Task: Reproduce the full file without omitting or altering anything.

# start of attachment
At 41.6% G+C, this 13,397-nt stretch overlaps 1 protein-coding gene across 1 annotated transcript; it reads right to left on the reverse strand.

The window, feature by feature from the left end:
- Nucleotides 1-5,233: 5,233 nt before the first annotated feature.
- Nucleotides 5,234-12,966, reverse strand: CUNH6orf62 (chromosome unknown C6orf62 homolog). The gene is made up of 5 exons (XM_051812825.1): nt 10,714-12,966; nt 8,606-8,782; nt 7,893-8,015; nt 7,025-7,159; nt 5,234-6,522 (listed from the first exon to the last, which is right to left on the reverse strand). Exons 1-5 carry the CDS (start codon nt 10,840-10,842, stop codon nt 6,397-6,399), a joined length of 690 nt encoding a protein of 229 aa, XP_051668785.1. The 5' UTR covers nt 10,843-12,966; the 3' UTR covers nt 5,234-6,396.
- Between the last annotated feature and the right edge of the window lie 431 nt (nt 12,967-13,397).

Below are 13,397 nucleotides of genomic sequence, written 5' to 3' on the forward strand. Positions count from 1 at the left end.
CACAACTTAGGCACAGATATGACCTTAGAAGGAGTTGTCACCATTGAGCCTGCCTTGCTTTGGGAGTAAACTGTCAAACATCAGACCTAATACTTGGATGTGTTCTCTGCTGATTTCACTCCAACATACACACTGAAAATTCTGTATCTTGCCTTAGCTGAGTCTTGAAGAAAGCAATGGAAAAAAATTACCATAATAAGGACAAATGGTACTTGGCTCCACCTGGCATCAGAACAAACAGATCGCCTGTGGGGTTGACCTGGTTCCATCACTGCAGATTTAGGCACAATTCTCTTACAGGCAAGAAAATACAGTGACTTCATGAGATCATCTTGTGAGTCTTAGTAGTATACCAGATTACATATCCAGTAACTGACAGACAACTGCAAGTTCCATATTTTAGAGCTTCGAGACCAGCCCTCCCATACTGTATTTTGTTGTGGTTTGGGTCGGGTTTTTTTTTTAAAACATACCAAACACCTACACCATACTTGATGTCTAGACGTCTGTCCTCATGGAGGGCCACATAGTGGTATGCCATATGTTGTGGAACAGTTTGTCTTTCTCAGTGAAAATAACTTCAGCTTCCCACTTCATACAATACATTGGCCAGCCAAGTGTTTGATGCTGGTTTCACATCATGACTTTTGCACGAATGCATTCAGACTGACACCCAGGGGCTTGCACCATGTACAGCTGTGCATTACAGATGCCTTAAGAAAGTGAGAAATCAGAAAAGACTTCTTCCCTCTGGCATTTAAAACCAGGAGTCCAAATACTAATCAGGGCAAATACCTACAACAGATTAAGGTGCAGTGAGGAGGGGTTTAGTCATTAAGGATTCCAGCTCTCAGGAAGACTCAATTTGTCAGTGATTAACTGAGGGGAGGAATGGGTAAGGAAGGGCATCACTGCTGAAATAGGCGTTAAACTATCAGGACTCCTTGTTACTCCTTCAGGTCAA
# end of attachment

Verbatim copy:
At 41.6% G+C, this 13,397-nt stretch overlaps 1 protein-coding gene across 1 annotated transcript; it reads right to left on the reverse strand.

The window, feature by feature from the left end:
- Nucleotides 1-5,233: 5,233 nt before the first annotated feature.
- Nucleotides 5,234-12,966, reverse strand: CUNH6orf62 (chromosome unknown C6orf62 homolog). The gene is made up of 5 exons (XM_051812825.1): nt 10,714-12,966; nt 8,606-8,782; nt 7,893-8,015; nt 7,025-7,159; nt 5,234-6,522 (listed from the first exon to the last, which is right to left on the reverse strand). Exons 1-5 carry the CDS (start codon nt 10,840-10,842, stop codon nt 6,397-6,399), a joined length of 690 nt encoding a protein of 229 aa, XP_051668785.1. The 5' UTR covers nt 10,843-12,966; the 3' UTR covers nt 5,234-6,396.
- Between the last annotated feature and the right edge of the window lie 431 nt (nt 12,967-13,397).

Below are 13,397 nucleotides of genomic sequence, written 5' to 3' on the forward strand. Positions count from 1 at the left end.
CACAACTTAGGCACAGATATGACCTTAGAAGGAGTTGTCACCATTGAGCCTGCCTTGCTTTGGGAGTAAACTGTCAAACATCAGACCTAATACTTGGATGTGTTCTCTGCTGATTTCACTCCAACATACACACTGAAAATTCTGTATCTTGCCTTAGCTGAGTCTTGAAGAAAGCAATGGAAAAAAATTACCATAATAAGGACAAATGGTACTTGGCTCCACCTGGCATCAGAACAAACAGATCGCCTGTGGGGTTGACCTGGTTCCATCACTGCAGATTTAGGCACAATTCTCTTACAGGCAAGAAAATACAGTGACTTCATGAGATCATCTTGTGAGTCTTAGTAGTATACCAGATTACATATCCAGTAACTGACAGACAACTGCAAGTTCCATATTTTAGAGCTTCGAGACCAGCCCTCCCATACTGTATTTTGTTGTGGTTTGGGTCGGGTTTTTTTTTTAAAACATACCAAACACCTACACCATACTTGATGTCTAGACGTCTGTCCTCATGGAGGGCCACATAGTGGTATGCCATATGTTGTGGAACAGTTTGTCTTTCTCAGTGAAAATAACTTCAGCTTCCCACTTCATACAATACATTGGCCAGCCAAGTGTTTGATGCTGGTTTCACATCATGACTTTTGCACGAATGCATTCAGACTGACACCCAGGGGCTTGCACCATGTACAGCTGTGCATTACAGATGCCTTAAGAAAGTGAGAAATCAGAAAAGACTTCTTCCCTCTGGCATTTAAAACCAGGAGTCCAAATACTAATCAGGGCAAATACCTACAACAGATTAAGGTGCAGTGAGGAGGGGTTTAGTCATTAAGGATTCCAGCTCTCAGGAAGACTCAATTTGTCAGTGATTAACTGAGGGGAGGAATGGGTAAGGAAGGGCATCACTGCTGAAATAGGCGTTAAACTATCAGGACTCCTTGTTACTCCTTCAGGTCAA